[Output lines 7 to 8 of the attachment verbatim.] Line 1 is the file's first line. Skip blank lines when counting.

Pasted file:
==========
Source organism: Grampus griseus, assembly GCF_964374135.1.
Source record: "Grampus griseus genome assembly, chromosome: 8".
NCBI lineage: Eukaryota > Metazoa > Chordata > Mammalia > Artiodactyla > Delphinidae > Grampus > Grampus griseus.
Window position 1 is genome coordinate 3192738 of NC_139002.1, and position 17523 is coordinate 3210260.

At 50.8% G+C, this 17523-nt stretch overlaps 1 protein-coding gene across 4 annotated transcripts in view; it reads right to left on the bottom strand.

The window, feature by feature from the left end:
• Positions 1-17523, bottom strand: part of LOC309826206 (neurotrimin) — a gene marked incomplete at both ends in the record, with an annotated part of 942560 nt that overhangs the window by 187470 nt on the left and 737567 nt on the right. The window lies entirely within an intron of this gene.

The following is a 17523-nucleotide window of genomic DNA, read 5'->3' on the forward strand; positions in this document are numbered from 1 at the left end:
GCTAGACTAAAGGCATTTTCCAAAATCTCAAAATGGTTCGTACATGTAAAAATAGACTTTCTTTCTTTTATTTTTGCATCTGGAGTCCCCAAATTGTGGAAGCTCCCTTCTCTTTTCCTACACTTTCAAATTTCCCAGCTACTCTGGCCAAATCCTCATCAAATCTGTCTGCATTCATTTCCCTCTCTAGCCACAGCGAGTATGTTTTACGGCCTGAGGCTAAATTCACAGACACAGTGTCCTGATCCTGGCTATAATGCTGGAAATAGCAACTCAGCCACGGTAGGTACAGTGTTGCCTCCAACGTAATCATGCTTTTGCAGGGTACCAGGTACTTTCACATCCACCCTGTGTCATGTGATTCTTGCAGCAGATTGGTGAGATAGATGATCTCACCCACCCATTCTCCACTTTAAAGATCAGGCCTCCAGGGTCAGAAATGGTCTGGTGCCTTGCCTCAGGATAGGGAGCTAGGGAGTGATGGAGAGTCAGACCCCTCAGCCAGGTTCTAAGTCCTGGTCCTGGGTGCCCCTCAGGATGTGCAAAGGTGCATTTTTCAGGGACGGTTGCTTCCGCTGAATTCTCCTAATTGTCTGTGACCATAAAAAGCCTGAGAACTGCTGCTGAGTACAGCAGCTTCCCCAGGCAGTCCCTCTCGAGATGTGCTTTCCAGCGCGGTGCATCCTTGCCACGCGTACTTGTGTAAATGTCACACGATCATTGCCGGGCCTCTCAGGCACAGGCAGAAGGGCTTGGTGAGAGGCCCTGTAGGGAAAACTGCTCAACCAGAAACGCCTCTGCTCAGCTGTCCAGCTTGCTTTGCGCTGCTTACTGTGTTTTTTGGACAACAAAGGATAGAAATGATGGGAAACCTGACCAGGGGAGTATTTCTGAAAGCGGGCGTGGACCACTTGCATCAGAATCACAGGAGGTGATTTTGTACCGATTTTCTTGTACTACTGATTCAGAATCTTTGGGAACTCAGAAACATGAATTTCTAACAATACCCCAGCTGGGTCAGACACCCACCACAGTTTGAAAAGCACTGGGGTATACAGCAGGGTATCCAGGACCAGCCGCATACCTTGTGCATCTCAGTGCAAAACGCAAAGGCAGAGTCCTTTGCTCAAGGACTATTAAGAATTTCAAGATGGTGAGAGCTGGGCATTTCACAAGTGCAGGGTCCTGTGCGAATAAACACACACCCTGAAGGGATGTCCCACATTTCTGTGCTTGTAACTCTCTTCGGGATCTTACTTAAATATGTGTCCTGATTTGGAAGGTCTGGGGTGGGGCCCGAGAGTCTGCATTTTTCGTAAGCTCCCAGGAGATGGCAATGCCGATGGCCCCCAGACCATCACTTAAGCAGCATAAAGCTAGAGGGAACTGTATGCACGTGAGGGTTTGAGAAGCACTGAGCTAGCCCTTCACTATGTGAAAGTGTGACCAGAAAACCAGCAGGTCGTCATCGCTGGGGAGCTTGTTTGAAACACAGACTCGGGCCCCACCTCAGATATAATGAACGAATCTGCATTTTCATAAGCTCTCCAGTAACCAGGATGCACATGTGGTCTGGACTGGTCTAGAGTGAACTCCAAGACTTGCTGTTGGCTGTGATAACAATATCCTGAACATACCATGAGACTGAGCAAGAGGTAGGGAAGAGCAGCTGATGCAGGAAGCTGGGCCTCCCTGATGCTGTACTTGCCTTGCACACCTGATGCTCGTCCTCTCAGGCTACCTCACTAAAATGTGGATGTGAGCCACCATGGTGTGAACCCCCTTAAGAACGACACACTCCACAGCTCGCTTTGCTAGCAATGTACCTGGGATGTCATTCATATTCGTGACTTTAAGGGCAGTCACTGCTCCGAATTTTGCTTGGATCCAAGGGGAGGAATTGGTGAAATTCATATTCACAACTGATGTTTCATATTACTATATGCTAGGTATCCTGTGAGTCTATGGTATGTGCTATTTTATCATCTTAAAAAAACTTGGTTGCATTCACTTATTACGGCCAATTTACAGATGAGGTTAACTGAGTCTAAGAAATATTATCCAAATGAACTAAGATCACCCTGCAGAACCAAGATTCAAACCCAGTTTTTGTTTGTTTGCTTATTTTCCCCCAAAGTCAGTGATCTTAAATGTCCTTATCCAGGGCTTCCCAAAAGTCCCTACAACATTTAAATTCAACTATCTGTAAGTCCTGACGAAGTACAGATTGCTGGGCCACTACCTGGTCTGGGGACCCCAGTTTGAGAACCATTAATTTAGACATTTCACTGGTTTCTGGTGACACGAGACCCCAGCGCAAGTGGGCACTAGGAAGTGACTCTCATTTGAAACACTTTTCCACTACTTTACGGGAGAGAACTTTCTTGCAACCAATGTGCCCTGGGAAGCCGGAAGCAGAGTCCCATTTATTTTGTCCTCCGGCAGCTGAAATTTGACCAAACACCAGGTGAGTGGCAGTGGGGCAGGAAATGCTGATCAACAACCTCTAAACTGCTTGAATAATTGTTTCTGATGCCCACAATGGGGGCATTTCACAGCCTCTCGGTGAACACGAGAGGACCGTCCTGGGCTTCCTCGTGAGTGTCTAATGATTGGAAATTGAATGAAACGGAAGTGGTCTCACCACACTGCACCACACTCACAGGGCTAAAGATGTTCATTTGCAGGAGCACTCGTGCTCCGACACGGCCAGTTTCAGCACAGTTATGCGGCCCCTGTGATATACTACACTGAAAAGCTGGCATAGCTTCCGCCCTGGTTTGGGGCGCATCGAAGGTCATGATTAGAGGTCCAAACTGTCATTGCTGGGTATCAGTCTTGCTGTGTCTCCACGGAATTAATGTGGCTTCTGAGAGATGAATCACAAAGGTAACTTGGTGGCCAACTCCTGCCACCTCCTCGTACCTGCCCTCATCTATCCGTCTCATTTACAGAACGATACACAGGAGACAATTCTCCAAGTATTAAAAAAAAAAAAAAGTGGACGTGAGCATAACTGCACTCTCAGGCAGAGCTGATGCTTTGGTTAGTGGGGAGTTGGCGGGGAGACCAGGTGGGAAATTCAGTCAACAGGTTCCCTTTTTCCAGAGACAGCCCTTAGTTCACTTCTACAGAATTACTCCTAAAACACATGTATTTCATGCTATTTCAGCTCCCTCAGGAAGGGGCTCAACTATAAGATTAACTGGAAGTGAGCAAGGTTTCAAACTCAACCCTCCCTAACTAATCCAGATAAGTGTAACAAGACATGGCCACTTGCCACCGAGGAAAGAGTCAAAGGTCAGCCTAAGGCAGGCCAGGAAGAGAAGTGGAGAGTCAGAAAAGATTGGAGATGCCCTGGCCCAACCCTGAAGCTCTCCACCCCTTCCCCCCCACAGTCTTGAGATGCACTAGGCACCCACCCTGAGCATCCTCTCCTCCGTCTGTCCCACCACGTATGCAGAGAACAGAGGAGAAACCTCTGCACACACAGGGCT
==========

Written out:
• Positions 1-17523, bottom strand: part of LOC309826206 (neurotrimin) — a gene marked incomplete at both ends in the record, with an annotated part of 942560 nt that overhangs the window by 187470 nt on the left and 737567 nt on the right. The window lies entirely within an intron of this gene.

The following is a 17523-nucleotide window of genomic DNA, read 5'->3' on the forward strand; positions in this document are numbered from 1 at the left end: